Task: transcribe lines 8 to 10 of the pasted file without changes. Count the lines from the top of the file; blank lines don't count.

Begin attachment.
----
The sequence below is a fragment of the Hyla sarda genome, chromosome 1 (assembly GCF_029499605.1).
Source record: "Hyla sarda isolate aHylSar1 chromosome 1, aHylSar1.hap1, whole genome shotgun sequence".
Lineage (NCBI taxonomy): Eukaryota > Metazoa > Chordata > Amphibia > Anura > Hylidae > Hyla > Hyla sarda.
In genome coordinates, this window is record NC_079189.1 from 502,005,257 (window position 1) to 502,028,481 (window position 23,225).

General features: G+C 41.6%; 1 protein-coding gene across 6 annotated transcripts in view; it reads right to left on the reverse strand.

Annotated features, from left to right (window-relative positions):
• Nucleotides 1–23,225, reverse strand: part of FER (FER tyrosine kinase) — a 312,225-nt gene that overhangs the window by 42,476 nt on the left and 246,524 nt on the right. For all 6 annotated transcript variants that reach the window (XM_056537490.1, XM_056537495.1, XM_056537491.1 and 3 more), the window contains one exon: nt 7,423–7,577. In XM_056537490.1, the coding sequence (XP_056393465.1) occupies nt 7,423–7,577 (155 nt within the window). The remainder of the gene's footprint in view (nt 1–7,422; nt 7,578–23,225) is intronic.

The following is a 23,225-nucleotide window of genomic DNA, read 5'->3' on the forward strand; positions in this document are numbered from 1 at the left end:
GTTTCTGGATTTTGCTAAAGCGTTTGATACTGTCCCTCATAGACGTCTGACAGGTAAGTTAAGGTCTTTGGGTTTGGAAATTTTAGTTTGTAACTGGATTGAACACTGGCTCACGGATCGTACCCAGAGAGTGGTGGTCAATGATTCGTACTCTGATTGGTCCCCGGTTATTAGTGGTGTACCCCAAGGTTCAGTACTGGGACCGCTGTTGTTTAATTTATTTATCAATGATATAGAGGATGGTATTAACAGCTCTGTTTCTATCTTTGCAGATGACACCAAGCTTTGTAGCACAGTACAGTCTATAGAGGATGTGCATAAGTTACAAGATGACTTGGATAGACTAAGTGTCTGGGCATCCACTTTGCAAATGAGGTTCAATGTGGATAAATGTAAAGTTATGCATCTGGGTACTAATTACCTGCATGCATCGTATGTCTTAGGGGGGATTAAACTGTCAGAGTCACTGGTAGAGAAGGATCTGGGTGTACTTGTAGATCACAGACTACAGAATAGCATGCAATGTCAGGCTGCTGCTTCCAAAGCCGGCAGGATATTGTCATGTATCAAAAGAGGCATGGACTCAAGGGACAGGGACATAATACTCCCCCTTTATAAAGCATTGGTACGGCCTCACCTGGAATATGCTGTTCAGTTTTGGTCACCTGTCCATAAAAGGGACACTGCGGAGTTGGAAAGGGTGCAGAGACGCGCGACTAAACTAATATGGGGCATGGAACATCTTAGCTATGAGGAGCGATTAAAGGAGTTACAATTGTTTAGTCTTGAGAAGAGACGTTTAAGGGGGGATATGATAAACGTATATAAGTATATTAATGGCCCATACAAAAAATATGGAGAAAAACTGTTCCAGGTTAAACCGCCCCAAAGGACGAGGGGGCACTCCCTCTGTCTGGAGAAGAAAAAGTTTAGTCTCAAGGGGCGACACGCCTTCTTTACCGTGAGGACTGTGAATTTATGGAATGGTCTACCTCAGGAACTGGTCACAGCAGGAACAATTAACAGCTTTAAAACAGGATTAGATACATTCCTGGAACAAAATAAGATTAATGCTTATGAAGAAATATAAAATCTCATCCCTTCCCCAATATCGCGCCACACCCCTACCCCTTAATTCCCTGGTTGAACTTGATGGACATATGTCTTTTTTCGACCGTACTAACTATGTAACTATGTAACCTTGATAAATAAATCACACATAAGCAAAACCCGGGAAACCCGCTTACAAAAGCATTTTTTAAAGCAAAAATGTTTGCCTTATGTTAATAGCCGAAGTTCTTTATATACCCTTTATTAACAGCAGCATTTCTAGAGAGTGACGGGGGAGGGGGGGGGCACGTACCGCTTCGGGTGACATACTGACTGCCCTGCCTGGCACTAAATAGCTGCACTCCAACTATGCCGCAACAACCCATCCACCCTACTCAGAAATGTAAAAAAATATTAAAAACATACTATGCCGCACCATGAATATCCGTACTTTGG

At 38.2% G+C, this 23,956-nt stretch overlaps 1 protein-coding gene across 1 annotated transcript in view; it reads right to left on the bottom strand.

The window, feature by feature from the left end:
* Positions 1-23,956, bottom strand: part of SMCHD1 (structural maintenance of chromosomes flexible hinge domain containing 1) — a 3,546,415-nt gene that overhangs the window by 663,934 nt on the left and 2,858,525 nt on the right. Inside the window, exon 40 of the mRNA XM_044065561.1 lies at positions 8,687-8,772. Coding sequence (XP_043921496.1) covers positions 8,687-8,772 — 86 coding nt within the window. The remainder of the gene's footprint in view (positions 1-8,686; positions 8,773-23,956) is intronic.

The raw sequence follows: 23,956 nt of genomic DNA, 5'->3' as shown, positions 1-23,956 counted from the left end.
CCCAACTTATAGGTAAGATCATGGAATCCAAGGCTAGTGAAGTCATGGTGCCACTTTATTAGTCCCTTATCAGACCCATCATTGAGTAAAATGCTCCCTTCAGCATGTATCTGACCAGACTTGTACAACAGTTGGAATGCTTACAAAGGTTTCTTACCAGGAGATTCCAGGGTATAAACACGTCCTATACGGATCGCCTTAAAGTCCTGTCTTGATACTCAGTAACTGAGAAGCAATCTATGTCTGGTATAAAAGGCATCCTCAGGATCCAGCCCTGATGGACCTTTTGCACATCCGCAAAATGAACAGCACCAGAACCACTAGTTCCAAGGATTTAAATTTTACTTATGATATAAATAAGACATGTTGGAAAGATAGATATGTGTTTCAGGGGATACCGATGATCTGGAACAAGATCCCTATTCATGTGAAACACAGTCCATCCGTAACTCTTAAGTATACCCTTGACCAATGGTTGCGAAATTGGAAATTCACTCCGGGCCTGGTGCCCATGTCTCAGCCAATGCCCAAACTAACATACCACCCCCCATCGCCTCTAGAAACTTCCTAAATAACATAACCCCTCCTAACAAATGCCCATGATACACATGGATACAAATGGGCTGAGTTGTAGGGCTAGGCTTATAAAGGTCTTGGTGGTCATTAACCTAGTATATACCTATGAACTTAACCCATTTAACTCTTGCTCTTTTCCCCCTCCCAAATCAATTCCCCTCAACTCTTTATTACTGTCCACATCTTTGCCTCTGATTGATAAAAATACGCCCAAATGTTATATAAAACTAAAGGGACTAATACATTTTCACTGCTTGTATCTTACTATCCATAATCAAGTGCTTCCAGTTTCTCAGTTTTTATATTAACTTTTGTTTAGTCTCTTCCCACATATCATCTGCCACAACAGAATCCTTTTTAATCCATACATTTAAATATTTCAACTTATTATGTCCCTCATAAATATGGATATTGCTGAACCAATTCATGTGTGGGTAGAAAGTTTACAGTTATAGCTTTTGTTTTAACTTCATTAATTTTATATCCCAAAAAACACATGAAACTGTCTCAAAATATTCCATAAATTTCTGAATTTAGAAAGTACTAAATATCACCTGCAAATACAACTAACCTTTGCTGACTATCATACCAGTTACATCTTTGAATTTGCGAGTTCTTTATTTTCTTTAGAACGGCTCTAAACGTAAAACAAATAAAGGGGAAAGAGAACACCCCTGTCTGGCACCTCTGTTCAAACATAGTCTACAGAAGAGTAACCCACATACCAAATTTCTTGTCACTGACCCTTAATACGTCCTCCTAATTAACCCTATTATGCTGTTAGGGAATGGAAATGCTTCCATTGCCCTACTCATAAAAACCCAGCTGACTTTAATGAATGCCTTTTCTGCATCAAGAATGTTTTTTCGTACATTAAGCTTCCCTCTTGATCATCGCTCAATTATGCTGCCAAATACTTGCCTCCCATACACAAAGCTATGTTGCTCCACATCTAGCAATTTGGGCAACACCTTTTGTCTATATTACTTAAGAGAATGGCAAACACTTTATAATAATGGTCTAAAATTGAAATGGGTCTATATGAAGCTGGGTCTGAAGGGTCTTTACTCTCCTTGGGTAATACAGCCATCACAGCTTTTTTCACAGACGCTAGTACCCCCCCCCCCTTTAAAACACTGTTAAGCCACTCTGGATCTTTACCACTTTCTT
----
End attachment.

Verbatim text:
The following is a 23,225-nucleotide window of genomic DNA, read 5'->3' on the forward strand; positions in this document are numbered from 1 at the left end:
GTTTCTGGATTTTGCTAAAGCGTTTGATACTGTCCCTCATAGACGTCTGACAGGTAAGTTAAGGTCTTTGGGTTTGGAAATTTTAGTTTGTAACTGGATTGAACACTGGCTCACGGATCGTACCCAGAGAGTGGTGGTCAATGATTCGTACTCTGATTGGTCCCCGGTTATTAGTGGTGTACCCCAAGGTTCAGTACTGGGACCGCTGTTGTTTAATTTATTTATCAATGATATAGAGGATGGTATTAACAGCTCTGTTTCTATCTTTGCAGATGACACCAAGCTTTGTAGCACAGTACAGTCTATAGAGGATGTGCATAAGTTACAAGATGACTTGGATAGACTAAGTGTCTGGGCATCCACTTTGCAAATGAGGTTCAATGTGGATAAATGTAAAGTTATGCATCTGGGTACTAATTACCTGCATGCATCGTATGTCTTAGGGGGGATTAAACTGTCAGAGTCACTGGTAGAGAAGGATCTGGGTGTACTTGTAGATCACAGACTACAGAATAGCATGCAATGTCAGGCTGCTGCTTCCAAAGCCGGCAGGATATTGTCATGTATCAAAAGAGGCATGGACTCAAGGGACAGGGACATAATACTCCCCCTTTATAAAGCATTGGTACGGCCTCACCTGGAATATGCTGTTCAGTTTTGGTCACCTGTCCATAAAAGGGACACTGCGGAGTTGGAAAGGGTGCAGAGACGCGCGACTAAACTAATATGGGGCATGGAACATCTTAGCTATGAGGAGCGATTAAAGGAGTTACAATTGTTTAGTCTTGAGAAGAGACGTTTAAGGGGGGATATGATAAACGTATATAAGTATATTAATGGCCCATACAAAAAATATGGAGAAAAACTGTTCCAGGTTAAACCGCCCCAAAGGACGAGGGGGCACTCCCTCTGTCTGGAGAAGAAAAAGTTTAGTCTCAAGGGGCGACACGCCTTCTTTACCGTGAGGACTGTGAATTTATGGAATGGTCTACCTCAGGAACTGGTCACAGCAGGAACAATTAACAGCTTTAAAACAGGATTAGATACATTCCTGGAACAAAATAAGATTAATGCTTATGAAGAAATATAAAATCTCATCCCTTCCCCAATATCGCGCCACACCCCTACCCCTTAATTCCCTGGTTGAACTTGATGGACATATGTCTTTTTTCGACCGTACTAACTATGTAACTATGTAACCTTGATAAATAAATCACACATAAGCAAAACCCGGGAAACCCGCTTACAAAAGCATTTTTTAAAGCAAAAATGTTTGCCTTATGTTAATAGCCGAAGTTCTTTATATACCCTTTATTAACAGCAGCATTTCTAGAGAGTGACGGGGGAGGGGGGGGGCACGTACCGCTTCGGGTGACATACTGACTGCCCTGCCTGGCACTAAATAGCTGCACTCCAACTATGCCGCAACAACCCATCCACCCTACTCAGAAATGTAAAAAAATATTAAAAACATACTATGCCGCACCATGAATATCCGTACTTTGG

At 38.2% G+C, this 23,956-nt stretch overlaps 1 protein-coding gene across 1 annotated transcript in view; it reads right to left on the bottom strand.